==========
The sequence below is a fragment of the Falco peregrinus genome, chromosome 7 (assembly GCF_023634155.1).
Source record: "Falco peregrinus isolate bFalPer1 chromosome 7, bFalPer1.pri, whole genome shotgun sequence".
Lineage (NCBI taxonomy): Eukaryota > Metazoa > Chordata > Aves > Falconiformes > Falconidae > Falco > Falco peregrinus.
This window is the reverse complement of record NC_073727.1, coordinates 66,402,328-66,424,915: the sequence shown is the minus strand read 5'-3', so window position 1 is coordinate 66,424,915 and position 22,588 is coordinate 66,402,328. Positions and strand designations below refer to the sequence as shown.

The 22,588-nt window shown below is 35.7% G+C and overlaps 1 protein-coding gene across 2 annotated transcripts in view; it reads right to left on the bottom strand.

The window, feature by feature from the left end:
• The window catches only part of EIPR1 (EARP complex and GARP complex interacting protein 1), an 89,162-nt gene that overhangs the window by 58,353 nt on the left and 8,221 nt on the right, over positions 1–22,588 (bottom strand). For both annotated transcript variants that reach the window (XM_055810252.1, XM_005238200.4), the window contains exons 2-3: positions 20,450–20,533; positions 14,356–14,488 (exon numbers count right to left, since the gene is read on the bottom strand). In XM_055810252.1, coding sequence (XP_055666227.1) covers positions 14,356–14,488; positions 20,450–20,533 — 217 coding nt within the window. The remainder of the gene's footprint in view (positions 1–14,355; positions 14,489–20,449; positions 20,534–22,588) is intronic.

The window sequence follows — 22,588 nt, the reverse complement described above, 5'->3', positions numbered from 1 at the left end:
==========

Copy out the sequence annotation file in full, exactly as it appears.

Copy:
The sequence below is a fragment of the Falco peregrinus genome, chromosome 7 (assembly GCF_023634155.1).
Source record: "Falco peregrinus isolate bFalPer1 chromosome 7, bFalPer1.pri, whole genome shotgun sequence".
Lineage (NCBI taxonomy): Eukaryota > Metazoa > Chordata > Aves > Falconiformes > Falconidae > Falco > Falco peregrinus.
This window is the reverse complement of record NC_073727.1, coordinates 66,402,328-66,424,915: the sequence shown is the minus strand read 5'-3', so window position 1 is coordinate 66,424,915 and position 22,588 is coordinate 66,402,328. Positions and strand designations below refer to the sequence as shown.

The 22,588-nt window shown below is 35.7% G+C and overlaps 1 protein-coding gene across 2 annotated transcripts in view; it reads right to left on the bottom strand.

The window, feature by feature from the left end:
• The window catches only part of EIPR1 (EARP complex and GARP complex interacting protein 1), an 89,162-nt gene that overhangs the window by 58,353 nt on the left and 8,221 nt on the right, over positions 1–22,588 (bottom strand). For both annotated transcript variants that reach the window (XM_055810252.1, XM_005238200.4), the window contains exons 2-3: positions 20,450–20,533; positions 14,356–14,488 (exon numbers count right to left, since the gene is read on the bottom strand). In XM_055810252.1, coding sequence (XP_055666227.1) covers positions 14,356–14,488; positions 20,450–20,533 — 217 coding nt within the window. The remainder of the gene's footprint in view (positions 1–14,355; positions 14,489–20,449; positions 20,534–22,588) is intronic.

The window sequence follows — 22,588 nt, the reverse complement described above, 5'->3', positions numbered from 1 at the left end: